Inside The NYC Museum Devoted To Showcasing And Preserving Digital Art – Forbes

There’s a particular paradox that comes with digital art. In theory, work that is composed from ones and zeroes should be endlessly archivable and infinitely copyable. But in practice, rapid-fire obsolescence cycles and almost impossibly vast amount of digital output means that even potentially important digital art is rarely saved or shown in any meaningful way.

“A thought experiment I like to share is what to do if an artist created a work using Windows 95, but the moment you turned on the machine a decade later, the piece broke because Microsoft forced an auto-upgrade,” says Will Nathan, founder of The Current, a New York-based non-profit institution and museum focused on digital art.

(Photo: The Current)

(Photo: Ramin Shami/The Current)

Another issue for digital art: Its endless ability to be copied and manipulated means  it can be difficult to trace a piece’s true origins, creating challenges for those who wish to archive or show them. “Physical objects of art have carbon dating to determine the essence of their provenance, but digital art only has fragile metadata, if anything at all, to place the works in historical context,” Nathan says. “We may look backwards in a hundred years and have only the foggiest recollection of who, what, when, where, why we created what could become some of our most important art.”

This issue is what lead Nathan, who was an early employee at Buzzfeed and founder of the interior design startup Homepolish, to start The Current. “My original plan was volunteer at the nearest digital art museum, but I quickly realized that there was no digital art museum and so I decided to make one,” Nathan says.

The downstairs of The Current digital art museum housed a three-sided theater (photo: The Current)

The downstairs of The Current digital art museum housed a three-sided theater (photo: Ramin Shami/The Current)

The Current’s official mission is “to showcase, study, and preserve artistic works that engage technology to expand the boundaries of creative expression.” In practice, that means digging through vast expanses of digital drawings, photos, videos, sounds, VR experiences; and finding ways to save and exhibit historically important works alongside compelling newer pieces. Through mid-December, The Current was housed at a two-story space in Soho where select digital works produced between 2008 and 2016 were on display to the public. The space also hosted events (a recent late-night dance party sold out almost 200 tickets) and other programming aimed at building a community around digital art.

The main floor of The Current space was devoted to an exhibit called “Test Patterns,” a selection of works curated by The Current’s Kelly Rae Aldridge that “play with the ideas of experimentation and calibration.” In practice, that meant several pieces that seem to fuse computer-generated perfection with slight human-generated flaws. In Matthew Biederman’s “Iterating Color Field, Sorted and Measured Three Times,” a rainbow-colored collage is projected onto precisely placed physical rulers, so that the color breaks line up perfectly with the ruler lines, down to the millimeter. In “KTTV”, a video piece by Casey Reas and Philip Rugo, slight changes to actual broadcast signals result in a video stream with an absolutely off-putting signal-to-noise ratio. Small sections of order seem to peak through an ever-changing chaos of color.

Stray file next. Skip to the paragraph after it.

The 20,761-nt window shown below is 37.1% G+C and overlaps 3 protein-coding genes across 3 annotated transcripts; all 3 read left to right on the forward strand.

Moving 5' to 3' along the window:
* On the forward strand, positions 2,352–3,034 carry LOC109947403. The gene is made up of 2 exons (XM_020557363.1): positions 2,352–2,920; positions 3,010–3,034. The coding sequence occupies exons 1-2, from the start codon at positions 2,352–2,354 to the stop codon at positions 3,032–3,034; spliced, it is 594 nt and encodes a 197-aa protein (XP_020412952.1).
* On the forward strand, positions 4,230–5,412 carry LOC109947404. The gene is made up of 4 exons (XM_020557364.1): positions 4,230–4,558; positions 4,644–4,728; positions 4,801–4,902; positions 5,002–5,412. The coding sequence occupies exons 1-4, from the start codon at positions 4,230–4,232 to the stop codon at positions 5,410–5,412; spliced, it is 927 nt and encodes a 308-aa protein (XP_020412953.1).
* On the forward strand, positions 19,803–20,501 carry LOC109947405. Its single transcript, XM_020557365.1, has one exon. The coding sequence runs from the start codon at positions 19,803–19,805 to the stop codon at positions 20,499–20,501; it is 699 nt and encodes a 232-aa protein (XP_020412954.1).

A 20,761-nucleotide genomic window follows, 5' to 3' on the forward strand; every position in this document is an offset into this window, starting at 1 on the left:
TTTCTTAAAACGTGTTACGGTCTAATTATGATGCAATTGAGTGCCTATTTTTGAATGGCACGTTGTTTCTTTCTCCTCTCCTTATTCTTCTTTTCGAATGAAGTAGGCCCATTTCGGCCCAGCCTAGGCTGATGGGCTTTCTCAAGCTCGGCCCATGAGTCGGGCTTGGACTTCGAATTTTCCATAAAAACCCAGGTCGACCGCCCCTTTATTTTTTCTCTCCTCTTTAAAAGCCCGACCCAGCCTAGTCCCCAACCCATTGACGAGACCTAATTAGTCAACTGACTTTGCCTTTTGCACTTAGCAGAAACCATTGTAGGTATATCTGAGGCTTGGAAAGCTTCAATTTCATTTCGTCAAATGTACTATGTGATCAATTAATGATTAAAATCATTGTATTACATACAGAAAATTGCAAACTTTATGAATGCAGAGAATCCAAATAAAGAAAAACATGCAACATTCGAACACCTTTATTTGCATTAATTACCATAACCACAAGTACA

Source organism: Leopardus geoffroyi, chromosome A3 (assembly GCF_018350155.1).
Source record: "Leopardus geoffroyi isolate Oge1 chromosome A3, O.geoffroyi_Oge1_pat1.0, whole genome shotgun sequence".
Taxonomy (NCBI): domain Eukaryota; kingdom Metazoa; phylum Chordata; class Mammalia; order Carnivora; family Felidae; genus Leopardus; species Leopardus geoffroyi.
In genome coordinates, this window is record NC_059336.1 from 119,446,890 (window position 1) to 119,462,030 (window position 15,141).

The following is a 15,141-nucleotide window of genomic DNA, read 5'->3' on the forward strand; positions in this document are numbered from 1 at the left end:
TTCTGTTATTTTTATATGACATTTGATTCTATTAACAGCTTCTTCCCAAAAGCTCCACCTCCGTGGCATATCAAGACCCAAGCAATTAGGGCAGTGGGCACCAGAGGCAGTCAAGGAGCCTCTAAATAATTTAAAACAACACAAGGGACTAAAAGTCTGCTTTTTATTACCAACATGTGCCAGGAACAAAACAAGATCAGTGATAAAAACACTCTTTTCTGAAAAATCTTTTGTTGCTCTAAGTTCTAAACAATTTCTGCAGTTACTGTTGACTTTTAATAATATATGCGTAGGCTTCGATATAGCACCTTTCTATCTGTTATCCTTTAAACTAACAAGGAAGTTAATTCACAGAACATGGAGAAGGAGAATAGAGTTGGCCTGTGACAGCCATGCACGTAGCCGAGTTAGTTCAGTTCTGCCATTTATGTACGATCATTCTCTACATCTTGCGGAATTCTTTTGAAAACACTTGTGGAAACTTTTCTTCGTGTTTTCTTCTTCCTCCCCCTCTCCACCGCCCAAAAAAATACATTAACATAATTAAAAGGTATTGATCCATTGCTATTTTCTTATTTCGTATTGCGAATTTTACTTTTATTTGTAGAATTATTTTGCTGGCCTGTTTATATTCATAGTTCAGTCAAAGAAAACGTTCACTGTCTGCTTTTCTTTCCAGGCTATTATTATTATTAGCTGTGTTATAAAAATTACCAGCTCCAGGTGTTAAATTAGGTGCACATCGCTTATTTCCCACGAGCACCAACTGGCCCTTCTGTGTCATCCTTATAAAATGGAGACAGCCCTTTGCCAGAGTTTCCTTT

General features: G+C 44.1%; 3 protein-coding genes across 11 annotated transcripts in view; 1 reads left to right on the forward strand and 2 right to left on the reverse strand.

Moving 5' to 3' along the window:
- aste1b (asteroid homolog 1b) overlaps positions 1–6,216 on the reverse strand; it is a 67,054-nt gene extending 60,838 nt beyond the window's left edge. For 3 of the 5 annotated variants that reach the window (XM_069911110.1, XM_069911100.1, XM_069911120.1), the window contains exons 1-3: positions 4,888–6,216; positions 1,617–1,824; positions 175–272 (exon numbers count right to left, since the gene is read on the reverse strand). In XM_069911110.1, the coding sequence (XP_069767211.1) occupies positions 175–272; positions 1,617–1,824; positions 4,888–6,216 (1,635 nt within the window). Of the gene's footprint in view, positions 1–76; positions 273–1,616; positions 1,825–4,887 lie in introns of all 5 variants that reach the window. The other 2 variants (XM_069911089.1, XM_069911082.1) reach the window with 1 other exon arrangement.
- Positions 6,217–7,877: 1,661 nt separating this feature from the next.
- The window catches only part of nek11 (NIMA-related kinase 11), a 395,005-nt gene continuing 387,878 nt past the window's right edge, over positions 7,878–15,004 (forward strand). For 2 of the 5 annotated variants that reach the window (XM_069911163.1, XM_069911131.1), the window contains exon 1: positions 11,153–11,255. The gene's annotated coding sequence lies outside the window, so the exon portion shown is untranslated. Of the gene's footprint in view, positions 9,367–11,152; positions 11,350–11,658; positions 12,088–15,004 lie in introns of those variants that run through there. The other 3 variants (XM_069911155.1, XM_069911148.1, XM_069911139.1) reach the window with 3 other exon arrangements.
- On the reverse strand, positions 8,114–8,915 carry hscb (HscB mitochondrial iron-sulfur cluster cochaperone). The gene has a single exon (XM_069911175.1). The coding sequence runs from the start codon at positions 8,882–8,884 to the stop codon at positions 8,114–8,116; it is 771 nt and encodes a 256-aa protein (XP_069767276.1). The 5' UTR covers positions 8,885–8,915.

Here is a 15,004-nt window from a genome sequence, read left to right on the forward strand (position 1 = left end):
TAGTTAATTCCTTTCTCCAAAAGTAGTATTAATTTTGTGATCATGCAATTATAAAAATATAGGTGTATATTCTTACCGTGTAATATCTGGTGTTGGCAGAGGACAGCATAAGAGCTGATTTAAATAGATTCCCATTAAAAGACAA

The downstairs featured a separate exhibit called Transfer Download (produced Kelani Nichole of the Brooklyn-based gallery Transfer), which showcased a dozen experimental digital video and animations projected onto a three-sided triptych screen. Whereas many of the upstairs pieces were cerebral and designed to drive conversation, Transfer Download was visceral and even a bit meditative, with some visitors choosing to sit surrounded by the screen for hours while images swim past their periphery.

Going forward, Nathan is hoping to drive more conversation about digital art. While the institution vacated the Soho space in mid-December, it is in the process of formulating a longterm plan for building a community around digital art, and is currently crafting plans to collect and commission new works. “The road ahead is arduous, and to some may appear quixotic, but it’s important to point out that all of NYC’s world-renowned art institutions began with a simple idea and a group of people with passion,” Nathan says. “The opportunity to further digital art and bring public awareness to this important form of expression presents just such a challenge.”

Comments

Write a Reply or Comment:

Your email address will not be published.*

Categories

  • Mobile